Yesterday we docked in Aruba at 12pm and caught a taxi to Tierra del Sol Golf Course with another couple on the ship. Aruba is part of the ABC Islands in the deepest part of the southern Caribbean. The other two islands that form the ABC islands are Bonaire and Curacao which are all under Dutch rule and are also referred to as the Dutch Antilles.
The taxi driver was in a hurry to get back to the port to get another fare so drove at break neck speed. Surprisingly I managed to get a quick look at the surroundings that were flying by – I noticed that the majority of the road signs and shop signage was in English. Most locals speak English, Spanish and Dutch, as well as Papiamento — a language native to the ABC islands. Bon Bini means welcome : )
“One Happy Island.” This, the official motto of Aruba, is plastered on each taxi’s license plate. Aruba’s economy is fueled by tourists’ dollars, and much of the island is heavily developed for them. Beyond that, Aruba has a rich, layered heritage. The first people to inhabit the island were a nation of Arawak Indians. (The name Aruba seems to have derived from the Arawak Indian word oibubai, which means guide.) In 1499, the Spanish explorer Alonso de Ojeda laid claim to the territory for Queen Isabella. Nearly 200 years later, the Dutch captured the islands of Aruba, Curacao and Bonaire from the Spanish, and much of that heritage can be seen in its pastel Old World architecture.
We checked in at the club house and then went to the driving range which sits on a hill facing the Caribbean where a head wind torments you. I have decided that wind is the natural element that I dislike the most. I was thinking this was going to be a fun round if we have to contend with this wind the whole way – I needn’t have worried as most of the holes were lower down and some were protected by various natural barriers. There were a couple of holes on the back nine though that were rather challenging as they were straight into the wind.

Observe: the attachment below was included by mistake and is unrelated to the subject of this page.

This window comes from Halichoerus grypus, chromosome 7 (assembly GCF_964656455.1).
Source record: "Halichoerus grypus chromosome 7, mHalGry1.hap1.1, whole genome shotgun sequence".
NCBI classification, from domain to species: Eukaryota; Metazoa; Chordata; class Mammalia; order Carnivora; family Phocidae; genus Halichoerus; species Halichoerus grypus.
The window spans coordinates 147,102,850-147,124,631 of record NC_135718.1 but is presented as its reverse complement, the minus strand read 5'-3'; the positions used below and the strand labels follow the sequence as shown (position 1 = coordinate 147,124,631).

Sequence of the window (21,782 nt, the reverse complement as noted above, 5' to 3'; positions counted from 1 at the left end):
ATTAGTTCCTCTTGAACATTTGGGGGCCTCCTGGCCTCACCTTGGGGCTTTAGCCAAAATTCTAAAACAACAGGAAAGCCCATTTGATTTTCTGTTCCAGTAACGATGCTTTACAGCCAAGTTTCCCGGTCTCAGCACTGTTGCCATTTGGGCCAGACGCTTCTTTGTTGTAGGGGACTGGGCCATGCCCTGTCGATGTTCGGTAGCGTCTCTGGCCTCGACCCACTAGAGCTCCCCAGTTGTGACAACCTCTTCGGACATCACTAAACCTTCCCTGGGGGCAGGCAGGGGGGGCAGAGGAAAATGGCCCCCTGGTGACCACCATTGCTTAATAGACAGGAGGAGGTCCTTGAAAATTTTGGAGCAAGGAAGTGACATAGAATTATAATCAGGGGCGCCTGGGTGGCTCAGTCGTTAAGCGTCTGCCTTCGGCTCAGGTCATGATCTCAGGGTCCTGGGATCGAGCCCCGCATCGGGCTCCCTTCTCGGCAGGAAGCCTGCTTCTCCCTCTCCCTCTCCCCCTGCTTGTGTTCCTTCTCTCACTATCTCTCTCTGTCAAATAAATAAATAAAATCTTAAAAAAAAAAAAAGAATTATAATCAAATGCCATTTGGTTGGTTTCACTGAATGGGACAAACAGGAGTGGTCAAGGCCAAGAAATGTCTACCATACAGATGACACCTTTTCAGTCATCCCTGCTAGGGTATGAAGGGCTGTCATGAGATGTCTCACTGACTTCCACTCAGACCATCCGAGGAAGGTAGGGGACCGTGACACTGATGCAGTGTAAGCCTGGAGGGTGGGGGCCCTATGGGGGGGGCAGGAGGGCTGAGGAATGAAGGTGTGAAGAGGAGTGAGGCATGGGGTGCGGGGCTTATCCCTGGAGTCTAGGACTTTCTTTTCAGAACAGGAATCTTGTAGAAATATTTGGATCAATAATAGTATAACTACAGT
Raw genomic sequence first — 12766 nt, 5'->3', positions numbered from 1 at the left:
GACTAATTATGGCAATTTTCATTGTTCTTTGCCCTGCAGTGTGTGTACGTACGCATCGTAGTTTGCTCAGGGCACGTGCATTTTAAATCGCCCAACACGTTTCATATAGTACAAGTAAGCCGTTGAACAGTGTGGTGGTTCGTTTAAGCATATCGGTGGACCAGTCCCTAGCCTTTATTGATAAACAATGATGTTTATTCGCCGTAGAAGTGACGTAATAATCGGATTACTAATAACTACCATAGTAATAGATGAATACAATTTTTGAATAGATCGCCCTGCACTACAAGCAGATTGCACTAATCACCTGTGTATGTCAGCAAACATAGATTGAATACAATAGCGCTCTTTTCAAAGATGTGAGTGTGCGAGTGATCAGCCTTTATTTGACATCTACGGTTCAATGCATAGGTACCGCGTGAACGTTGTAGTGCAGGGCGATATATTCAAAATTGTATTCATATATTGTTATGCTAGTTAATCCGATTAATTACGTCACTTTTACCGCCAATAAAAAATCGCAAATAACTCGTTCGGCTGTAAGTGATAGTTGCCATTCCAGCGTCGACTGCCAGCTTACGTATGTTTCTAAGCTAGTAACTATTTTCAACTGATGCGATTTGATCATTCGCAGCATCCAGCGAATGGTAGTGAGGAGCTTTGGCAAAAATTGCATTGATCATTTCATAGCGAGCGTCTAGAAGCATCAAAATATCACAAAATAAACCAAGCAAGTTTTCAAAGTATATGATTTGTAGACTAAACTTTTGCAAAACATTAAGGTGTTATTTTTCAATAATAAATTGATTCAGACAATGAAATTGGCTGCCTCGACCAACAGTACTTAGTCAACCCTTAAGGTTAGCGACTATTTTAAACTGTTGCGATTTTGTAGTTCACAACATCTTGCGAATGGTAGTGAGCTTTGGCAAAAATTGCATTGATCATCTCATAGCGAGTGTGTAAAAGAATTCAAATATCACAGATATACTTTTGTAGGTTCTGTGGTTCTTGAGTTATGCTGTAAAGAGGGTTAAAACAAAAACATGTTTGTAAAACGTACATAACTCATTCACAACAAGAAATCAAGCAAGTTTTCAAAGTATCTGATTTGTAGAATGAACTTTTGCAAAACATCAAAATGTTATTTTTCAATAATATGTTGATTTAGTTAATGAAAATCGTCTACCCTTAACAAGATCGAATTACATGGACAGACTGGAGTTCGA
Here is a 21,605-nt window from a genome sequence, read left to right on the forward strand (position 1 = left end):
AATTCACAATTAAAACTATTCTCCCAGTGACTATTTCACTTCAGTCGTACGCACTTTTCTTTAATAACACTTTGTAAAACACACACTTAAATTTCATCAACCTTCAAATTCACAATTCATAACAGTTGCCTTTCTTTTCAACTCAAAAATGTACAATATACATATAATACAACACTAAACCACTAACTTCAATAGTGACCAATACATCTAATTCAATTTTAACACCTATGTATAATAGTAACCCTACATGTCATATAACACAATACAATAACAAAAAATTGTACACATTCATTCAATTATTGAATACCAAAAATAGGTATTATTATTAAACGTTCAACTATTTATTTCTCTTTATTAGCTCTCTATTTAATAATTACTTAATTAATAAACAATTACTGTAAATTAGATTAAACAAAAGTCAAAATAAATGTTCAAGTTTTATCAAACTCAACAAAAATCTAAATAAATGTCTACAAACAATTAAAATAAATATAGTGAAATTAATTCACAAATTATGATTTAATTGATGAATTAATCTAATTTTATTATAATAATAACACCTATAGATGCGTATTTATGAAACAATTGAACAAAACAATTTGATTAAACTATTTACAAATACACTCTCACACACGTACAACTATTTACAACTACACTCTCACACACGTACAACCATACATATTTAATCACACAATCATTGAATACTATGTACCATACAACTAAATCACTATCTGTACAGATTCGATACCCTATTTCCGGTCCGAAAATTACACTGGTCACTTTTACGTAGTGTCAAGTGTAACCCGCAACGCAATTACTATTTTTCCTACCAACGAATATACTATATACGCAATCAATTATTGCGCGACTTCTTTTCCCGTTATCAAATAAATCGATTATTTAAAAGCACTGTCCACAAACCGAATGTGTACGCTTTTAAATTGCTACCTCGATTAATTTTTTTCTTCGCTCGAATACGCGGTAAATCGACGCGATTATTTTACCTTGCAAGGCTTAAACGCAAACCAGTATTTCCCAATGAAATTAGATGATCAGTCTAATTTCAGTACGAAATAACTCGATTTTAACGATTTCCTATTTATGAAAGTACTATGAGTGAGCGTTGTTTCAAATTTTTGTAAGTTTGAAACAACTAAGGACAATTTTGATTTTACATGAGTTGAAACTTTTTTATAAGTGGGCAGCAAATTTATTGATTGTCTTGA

The course which opened in January 1995, was designed by Robert Trent Jones and was really enjoyable. The terrain was similar to what we have encountered in the desert in Arizona with lots of cacti and scrubby foliage. We played the first 10 holes on our own and then joined up with the couple we had shared a taxi with – Bill & Chris from Vancouver.
After golf we went back to the ship which was docked in Oranjestad (translation Orange Town) . The town was built around Fort Zoutman shortly after it was built in 1796 . Initially the town had no official name, being known only as the town on the Bay of Horses (Paardenbaai in Dutch), a place from which native-bred horses were raised and exported to neighboring Curaçao. The town has been the capital city of the island ever since and has a current population of about 30,000.
The city is named after the first King Willem van Oranje-Nassau (William of Orange-Nassau) – the first heir to the Dutch House of Orange. The name was conferred on the city in the 1820s when interest in Aruba increased due to the discovery of (alluvial) gold deposits.
Oranjestad is a jumping nightlife mecca, filled with restaurants, cafes, clubs, lounges, bars and casinos as we discovered when we went back ashore to explore. We went and had a few drinks at a bar called Mojito’s – good timing too as it was happy hour.
Aruba’s rich, multicultural past is reflected in the cuisine, architecture and warm, friendly people. What began as a fishing outpost for Amerindians has changed hands between the Spanish and Dutch throughout the centuries, and is now a diverse constituent country of the Netherlands. The population of Aruba is about 105,000 which is made up of a broad international mixture of well educated people with a pleasant nature and a zest for hospitality. The modern Aruban is generally of mixed ancestry, claiming Caquetio Indian, African and European roots. Aruba’s strong economy, excellent living conditions and prime weather continue to attract individuals from all over the world. Today, the island claims more than 90 different nationalities, who live and work peacefully on the island.
Best of all, there really is no bad time to visit Aruba. Located only 20 miles north of Venezuela, temperatures are consistently pleasant (lows in the 20s, highs in the 30s), there’s no “rainy” season, and its location is far below the Atlantic hurricane belt, so it’s less likely to be impacted by storms. Aruba’s dry climate is home to large mondis (forests of cacti), and you may feel like you are in Arizona, rather than the Caribbean!